Nuclear Power/Follow up


Hello Steve- I wrote to you a while back on my concerns regarding the Fukushima radiation.  I just read this article this morning which says that there is much more radiation on the west coast than originally thought.  Do you still feel like the US is in serious danger?

here is the article:

Would appreciate your feedback.  Thanks again for your help

I do not "still feel like" the US is in serious danger, because I never felt that way in the first place.  The article is erroneously representing radioactivity from the headline on down.  Just look at it, right next to the 134Cs radioactivity level, smack in the middle of the article, is a number 4 times as high (which does not change at all) of activity from 137Cs.  Ignoring the fact that this obliterates the title by meaning that the level of radioactivity is only 12% higher, these numbers are absolutely TINY.  Your own body only weighs (assuming you're my size) at most about 100 kg.  Your own body, assuming you have human levels of potassium and are not a silicon-based alien, would be about 8000 Bq of radioactive material between the 40K and 14C in your own body.  The sea water radioactivity they mention is, therefore, at most 0.01% as radioactive as you are.  That's right, 1% OF 1%.  Is that measurable with scientific instruments that can measure each radioactive decay individually?  Absolutely.  Is that harmful to you?  No, even if it was 10,000 times as strong, since it would not match the activity of your own body until then.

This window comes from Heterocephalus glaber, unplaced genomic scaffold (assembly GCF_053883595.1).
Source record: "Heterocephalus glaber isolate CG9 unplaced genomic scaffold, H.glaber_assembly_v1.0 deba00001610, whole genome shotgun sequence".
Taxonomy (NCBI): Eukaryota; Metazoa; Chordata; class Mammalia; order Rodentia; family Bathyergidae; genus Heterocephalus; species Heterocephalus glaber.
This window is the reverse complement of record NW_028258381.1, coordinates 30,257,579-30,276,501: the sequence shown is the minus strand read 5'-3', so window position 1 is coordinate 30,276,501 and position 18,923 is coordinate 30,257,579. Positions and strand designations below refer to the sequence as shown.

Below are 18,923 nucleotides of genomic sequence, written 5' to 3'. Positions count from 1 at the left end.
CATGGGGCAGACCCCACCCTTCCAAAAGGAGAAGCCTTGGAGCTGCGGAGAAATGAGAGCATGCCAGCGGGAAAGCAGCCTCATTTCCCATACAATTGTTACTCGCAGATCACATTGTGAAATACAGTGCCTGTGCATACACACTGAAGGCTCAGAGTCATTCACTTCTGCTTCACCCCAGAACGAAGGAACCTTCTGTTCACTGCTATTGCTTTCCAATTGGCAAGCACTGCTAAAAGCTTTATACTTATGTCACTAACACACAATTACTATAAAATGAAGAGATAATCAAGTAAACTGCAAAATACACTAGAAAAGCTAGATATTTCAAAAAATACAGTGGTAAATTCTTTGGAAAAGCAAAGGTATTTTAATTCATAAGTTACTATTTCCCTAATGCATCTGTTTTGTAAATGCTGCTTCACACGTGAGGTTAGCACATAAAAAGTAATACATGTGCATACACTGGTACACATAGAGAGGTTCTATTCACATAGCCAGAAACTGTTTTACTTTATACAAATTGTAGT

Bottom line: don't eat anything, everything you eat is 10,000 times more radioactive than both levels of Cs in the sea water quoted, combined (yes, combined, and yes these numbers are correct).

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Dr. Stephen O. Nelson


I was at a branch of the University of Texas of the Permian Basin for seven years working on an advanced nuclear reactor. Generation IV nuclear reactors. Radiation safety. Nuclear fusion. Since moved into government nuclear work.


Drew the laboratory design for a Generation IV nuclear research reactor Doctoral research on stellar nuclear fusion reactions if your question is on fusion power.

Ph.D. in physics (nuclear physics), Duke University. Taught physics, radiation safety, and nuclear engineering courses at UTPB for 7 years before moving into government work.

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